First-time buyers are a key part of the real estate chain, needed so existing homeowners can sell and purchase nicer, perhaps newly built homes.

“Future homebuyers are paying a higher expense than is necessary and that is having an effect on housing,” said David Stevens, president of the Mortgage Bankers Association.

In a related move, former North Carolina Democratic Rep. Mel Watt, the new head of the Federal Housing Finance Agency — the regulator of mortgage giants Fannie Mae and Freddie Mac — took steps in late December to make it possible for Fannie and Freddie to purchase loans that had down payments as low as 3 percent instead of the prior limit of 5 percent.

The move, similar to lowering FHA premiums, was designed to spur more first-time homebuying, boost the economy and compete with FHA loans.

“This sluggish recovery in housing has to change course for the economy to continue its growth trajectory,” Stevens said. “So in the short run, we would view premium reduction as a positive for the economy.”

House Financial Services Committee Chairman Jeb Hensarling (R-TX) and Senate Banking Committee Chairman Richard Shelby (R-AL) have in the past opposed lowering the premiums. They want to see less government involvement in housing finance and fear lower premiums mean taxpayers are still on the hook if a large number of loans go sour, as they did from 2007 to 2009.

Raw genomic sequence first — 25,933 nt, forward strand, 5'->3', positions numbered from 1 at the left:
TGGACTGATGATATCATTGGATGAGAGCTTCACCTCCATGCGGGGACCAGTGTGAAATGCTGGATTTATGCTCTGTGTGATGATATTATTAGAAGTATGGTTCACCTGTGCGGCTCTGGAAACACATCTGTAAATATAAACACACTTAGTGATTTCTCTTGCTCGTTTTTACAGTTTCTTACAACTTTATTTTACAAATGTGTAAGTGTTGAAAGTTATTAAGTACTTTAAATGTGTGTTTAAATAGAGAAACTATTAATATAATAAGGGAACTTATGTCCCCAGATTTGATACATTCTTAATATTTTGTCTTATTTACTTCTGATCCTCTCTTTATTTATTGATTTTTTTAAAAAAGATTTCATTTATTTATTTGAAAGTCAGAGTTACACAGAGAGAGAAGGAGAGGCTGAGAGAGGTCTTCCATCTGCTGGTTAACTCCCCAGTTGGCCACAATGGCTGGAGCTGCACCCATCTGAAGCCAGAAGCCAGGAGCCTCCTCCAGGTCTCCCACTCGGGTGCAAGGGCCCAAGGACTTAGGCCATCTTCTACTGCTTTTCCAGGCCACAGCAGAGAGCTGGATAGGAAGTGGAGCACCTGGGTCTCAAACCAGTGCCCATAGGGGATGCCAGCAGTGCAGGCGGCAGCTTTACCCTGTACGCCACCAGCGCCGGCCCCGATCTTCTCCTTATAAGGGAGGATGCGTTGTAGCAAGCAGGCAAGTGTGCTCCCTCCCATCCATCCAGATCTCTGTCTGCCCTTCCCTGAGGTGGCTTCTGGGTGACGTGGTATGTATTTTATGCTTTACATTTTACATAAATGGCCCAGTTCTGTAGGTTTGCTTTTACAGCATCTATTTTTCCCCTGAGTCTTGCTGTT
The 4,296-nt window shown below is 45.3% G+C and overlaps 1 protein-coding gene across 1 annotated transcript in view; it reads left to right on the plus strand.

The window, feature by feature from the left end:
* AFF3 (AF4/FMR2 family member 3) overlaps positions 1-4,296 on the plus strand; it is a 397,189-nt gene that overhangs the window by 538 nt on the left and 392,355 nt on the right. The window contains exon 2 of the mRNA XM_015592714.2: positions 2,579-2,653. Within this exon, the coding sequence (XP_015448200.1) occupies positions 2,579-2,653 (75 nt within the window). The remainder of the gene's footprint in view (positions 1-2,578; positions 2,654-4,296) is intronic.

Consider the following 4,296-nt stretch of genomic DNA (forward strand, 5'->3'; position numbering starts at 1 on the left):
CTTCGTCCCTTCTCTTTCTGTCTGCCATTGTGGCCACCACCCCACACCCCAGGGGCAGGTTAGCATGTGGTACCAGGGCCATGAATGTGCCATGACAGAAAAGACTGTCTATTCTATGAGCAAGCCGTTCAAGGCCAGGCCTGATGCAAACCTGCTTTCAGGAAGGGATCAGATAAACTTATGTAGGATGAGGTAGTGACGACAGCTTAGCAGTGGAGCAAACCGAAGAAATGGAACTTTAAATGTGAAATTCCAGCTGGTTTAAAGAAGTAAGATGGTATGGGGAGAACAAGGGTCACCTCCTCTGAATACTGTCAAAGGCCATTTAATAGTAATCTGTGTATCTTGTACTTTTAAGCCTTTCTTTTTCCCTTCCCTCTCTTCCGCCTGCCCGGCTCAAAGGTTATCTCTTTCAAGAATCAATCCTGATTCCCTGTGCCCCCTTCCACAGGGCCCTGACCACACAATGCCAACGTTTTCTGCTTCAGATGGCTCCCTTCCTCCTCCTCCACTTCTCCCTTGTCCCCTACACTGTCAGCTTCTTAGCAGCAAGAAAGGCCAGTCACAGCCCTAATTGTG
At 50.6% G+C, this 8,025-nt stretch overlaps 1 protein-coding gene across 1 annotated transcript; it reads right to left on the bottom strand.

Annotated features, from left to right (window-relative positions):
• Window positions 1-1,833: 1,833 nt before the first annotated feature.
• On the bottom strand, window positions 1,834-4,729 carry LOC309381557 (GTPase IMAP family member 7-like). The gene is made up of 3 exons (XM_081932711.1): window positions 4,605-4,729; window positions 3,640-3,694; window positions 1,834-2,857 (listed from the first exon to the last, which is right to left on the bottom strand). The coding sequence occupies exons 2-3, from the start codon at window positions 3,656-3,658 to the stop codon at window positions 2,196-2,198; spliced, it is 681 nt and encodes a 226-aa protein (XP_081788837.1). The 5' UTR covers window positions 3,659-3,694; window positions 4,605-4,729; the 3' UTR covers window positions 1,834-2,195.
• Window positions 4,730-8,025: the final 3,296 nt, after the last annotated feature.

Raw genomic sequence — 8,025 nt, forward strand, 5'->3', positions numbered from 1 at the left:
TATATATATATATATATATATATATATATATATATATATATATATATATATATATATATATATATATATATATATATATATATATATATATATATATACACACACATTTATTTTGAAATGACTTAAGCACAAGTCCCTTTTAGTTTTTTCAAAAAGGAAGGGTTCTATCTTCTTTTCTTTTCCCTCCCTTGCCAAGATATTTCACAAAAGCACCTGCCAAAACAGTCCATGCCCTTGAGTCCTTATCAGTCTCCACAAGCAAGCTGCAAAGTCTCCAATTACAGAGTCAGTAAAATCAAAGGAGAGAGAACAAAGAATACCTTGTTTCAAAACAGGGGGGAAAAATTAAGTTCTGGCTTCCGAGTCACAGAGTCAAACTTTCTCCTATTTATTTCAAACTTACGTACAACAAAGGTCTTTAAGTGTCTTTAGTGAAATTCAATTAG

The Obama administration has the power to lower premiums on its own and wouldn’t need legislation or congressional approval to act alone.

Another concern for would-be buyers and sellers is whether the long-standing mortgage-interest tax deduction might be removed or scaled back for the wealthy. Both of these ideas have been floated in discussions about how to fix the nation’s long-term fiscal imbalances.

“We really want to see no change to the tax incentives,” said Kutzkey of the California real estate group. “A lot of people are sitting on the fence. . . . They don’t know if they can move up.”

Economic conditions are increasingly favorable for a return to normalcy in housing. The economy is growing at a brisk pace, falling gasoline prices leave people with more spending power and hiring picked up sharply in 2014. A tight rental market also may soon push more people into considering home ownership.

“Apartment rents are rising at the highest pace in seven years, which means some of the renters . . . will seriously consider buying,” said Yun of the national real estate group.

AFP Photo/Doug Mills

Obama To Immigrants: ‘Come Out Of The Shadows’

By Kevin G. Hall and Lesley Clark, McClatchy Washington Bureau (TNS)

WASHINGTON — President Barack Obama moved Thursday to halt deportations for nearly 5 million undocumented immigrants, defying congressional Republicans who called his unilateral action an affront to the constitutional separation of powers.